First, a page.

NEMESIS Bioregion Distribution:

Native  Introduced  Cryptogenic  Failed

First Non-native North American Marine/Estuarine Record: 1988
First Non-native East/Gulf Coast Marine/Estuarine Record: 1988

General Invasion History:

Didemnum psammatodes was first described in Northern Australia. It is native to the tropical and subtropical regions of the Indo-West Pacific (Monniot and Monniot 1985; Monniot and Monniot 1994; Carlton and Eldredge 2009; Gretchen Lambert, personal communication 2005). The presumed native range extends from East Africa to China, Japan, Fiji, Tonga, and New Zealand. Lambert (2002) considers it cryptogenic in Guam and it is considered introduced to the Hawaiian Islands and the Pacific entrance of the Panama Canal (Calton and Eldredge 2009; Carman et al. 2010).

Didemnum psammatodes is introduced to the Atlantic and was probably overlooked for decades before being reported in Guadeloupe in 1980-1981 (Monniot and Monniot 1985). In the 1980s it was reported from the Indian River Lagoon, Florida and Sao Sebastiao, Brazil (Bingham 1992; da Rocha and Monniot 1995) and in 1990 it was collected from Sierra Leone, West Africa (Monniot and Monniot 1994). It was probably transported to the Atlantic through ship fouling (Farrapeira et al. 2007).

North American Invasion History:

Invasion History on the East Coast:

Didemnum psammatodes was reported from the Indian River Lagoon, Fort Pierce, Florida in 1988, where it is abundant on mangrove roots and in seagrass beds (Bingham 1992; Ruiz et al., unpublished data). It occurs in Biscayne Bay (reported in 2004, Ruiz et al., unpublished data) and north to St. Augustine in Florida (Smithsonian Marine Station at Fort Pierce 2011).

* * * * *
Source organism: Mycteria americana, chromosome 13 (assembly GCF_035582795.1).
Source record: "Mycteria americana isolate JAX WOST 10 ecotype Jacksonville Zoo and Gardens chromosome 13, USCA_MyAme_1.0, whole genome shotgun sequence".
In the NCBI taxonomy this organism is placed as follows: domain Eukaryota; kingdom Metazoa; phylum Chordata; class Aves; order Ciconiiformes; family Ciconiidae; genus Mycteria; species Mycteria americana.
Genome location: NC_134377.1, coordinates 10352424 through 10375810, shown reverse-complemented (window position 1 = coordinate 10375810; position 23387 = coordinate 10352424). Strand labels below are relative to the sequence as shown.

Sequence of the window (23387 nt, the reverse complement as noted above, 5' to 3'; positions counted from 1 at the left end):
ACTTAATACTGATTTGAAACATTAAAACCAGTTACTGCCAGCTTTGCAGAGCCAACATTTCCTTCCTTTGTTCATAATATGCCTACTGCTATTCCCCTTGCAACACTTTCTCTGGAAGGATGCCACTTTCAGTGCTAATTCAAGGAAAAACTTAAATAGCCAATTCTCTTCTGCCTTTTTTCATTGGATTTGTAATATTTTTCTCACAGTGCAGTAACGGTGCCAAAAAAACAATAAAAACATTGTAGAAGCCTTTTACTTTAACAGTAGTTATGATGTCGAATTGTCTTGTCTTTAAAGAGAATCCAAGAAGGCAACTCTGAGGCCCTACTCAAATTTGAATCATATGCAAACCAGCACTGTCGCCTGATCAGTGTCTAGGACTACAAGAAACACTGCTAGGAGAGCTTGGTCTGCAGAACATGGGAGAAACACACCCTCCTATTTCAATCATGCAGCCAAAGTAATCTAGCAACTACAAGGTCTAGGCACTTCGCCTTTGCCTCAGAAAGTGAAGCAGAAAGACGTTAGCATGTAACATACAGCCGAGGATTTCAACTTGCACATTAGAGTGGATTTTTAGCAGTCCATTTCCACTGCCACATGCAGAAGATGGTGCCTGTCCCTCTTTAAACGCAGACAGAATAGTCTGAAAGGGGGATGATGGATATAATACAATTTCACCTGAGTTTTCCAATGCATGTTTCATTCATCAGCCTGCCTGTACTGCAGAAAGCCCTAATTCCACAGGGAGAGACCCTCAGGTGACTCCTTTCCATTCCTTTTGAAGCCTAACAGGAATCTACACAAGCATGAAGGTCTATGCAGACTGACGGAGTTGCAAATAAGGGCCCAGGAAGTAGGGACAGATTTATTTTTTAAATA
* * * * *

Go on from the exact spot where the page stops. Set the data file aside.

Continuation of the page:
Invasion History on the Gulf Coast:

On the Gulf Coast, Didemnum psammatodes was collected in a marina at Port Isabel, Texas in 2004 (Lambert et al. 2005), but was not identified on settling plates in other Gulf Coast ports in 2000-2003 (Ruiz et al., unpublished data).

Invasion History in Hawaii:

Didemnum psammatodes has been introduced to Hawaii, where it was first collected in Oahu in 1998. It has since been found in several harbors and marinas on the island (Carlton and Eldredge 2009).

Invasion History elsewhere in the World:

Didemnum psammatodes has been collected in Panama Bay, near the entrance to the Pacific side of the Panama Canal (Carman et al. 2010).

In the Atlantic, it was first reported from Guadeloupe (in 1980-81, Monniot and Monniot 1983) and subsequently found in Sao Sebastio, Brazil (in 1985, da Rocha and Monniot 1995), northeastern Brazil (in 2001, Gama et al. 2006), French Guiana (Monniot and Monniot 1994), Bocas del Toro, Panama (da Rocha et al. 2005), Colon, Panama (in 2004, Ruiz et al., unpublished data), Belize (in 1985, Goodbody 2000), and Jamaica (Goodbody and Webber 2003). In the Eastern Atlantic it was collected in Freetown, Sierra Leone, West Africa (Monniot and Monniot 1994).